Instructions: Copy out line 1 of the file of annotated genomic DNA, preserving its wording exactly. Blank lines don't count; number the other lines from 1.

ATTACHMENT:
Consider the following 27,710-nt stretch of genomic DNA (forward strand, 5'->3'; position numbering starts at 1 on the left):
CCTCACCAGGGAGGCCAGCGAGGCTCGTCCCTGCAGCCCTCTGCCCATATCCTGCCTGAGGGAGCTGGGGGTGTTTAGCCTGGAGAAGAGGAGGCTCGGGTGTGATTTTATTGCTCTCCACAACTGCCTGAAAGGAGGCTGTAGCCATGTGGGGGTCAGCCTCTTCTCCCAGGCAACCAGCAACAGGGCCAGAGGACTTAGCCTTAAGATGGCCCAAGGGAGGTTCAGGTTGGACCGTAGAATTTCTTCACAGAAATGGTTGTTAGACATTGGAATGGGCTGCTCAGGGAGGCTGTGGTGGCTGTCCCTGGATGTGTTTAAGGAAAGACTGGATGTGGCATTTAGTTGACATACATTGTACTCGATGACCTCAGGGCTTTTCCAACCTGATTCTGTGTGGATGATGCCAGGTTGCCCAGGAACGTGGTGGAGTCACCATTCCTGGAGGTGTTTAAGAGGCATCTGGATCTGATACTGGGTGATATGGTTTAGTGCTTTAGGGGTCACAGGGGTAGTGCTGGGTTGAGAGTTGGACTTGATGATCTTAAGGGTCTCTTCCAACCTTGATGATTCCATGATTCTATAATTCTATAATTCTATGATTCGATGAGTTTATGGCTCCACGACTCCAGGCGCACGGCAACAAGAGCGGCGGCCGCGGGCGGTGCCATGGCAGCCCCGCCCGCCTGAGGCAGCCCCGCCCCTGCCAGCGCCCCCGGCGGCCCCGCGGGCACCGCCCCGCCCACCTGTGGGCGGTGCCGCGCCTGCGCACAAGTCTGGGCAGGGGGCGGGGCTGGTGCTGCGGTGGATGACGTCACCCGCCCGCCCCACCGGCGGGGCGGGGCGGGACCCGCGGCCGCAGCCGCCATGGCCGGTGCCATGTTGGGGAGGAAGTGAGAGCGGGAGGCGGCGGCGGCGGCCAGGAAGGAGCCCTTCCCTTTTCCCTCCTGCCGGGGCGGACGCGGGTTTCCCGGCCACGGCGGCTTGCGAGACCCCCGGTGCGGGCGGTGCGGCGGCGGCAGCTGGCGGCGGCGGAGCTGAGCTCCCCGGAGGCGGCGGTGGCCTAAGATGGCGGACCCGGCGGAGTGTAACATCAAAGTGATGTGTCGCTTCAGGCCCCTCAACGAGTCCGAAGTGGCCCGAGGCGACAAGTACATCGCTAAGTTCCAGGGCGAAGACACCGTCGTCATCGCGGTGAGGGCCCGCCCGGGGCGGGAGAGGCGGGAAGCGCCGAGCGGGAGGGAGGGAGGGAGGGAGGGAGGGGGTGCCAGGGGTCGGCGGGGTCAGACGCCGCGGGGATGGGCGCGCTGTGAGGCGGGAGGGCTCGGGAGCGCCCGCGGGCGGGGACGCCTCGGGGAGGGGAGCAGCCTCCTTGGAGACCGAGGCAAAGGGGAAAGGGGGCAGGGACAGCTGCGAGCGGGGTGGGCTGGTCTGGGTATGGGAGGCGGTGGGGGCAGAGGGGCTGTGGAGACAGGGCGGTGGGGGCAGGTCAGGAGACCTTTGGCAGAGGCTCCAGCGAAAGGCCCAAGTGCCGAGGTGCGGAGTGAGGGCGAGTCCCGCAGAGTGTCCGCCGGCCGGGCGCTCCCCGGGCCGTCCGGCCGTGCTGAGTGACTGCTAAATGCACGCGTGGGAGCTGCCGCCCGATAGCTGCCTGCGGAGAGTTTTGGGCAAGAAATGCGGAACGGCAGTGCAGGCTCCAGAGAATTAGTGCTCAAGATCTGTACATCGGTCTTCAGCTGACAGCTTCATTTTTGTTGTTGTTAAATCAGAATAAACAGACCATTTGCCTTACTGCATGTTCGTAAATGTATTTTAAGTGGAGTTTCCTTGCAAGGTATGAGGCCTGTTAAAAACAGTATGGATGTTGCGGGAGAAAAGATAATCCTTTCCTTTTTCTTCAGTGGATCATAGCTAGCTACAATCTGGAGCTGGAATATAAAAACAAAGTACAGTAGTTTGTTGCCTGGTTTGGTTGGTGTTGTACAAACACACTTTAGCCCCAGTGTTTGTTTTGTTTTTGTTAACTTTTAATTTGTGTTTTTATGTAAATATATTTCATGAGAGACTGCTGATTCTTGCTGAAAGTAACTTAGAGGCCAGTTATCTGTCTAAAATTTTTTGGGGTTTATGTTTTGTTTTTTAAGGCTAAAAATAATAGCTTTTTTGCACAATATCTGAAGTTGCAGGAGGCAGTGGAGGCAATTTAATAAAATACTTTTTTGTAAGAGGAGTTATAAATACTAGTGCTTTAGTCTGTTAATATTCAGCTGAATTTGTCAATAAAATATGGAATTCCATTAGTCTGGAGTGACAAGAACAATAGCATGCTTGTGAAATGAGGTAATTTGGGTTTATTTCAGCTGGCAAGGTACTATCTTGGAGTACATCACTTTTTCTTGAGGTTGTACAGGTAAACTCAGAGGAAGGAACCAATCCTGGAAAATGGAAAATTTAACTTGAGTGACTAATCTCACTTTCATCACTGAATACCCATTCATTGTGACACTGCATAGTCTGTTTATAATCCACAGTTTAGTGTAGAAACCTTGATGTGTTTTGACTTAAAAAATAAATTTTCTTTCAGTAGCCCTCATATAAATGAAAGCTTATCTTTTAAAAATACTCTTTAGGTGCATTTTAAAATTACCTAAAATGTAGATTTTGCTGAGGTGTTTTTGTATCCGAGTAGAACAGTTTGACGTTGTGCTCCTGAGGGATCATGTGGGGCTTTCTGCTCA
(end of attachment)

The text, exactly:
Consider the following 27,710-nt stretch of genomic DNA (forward strand, 5'->3'; position numbering starts at 1 on the left):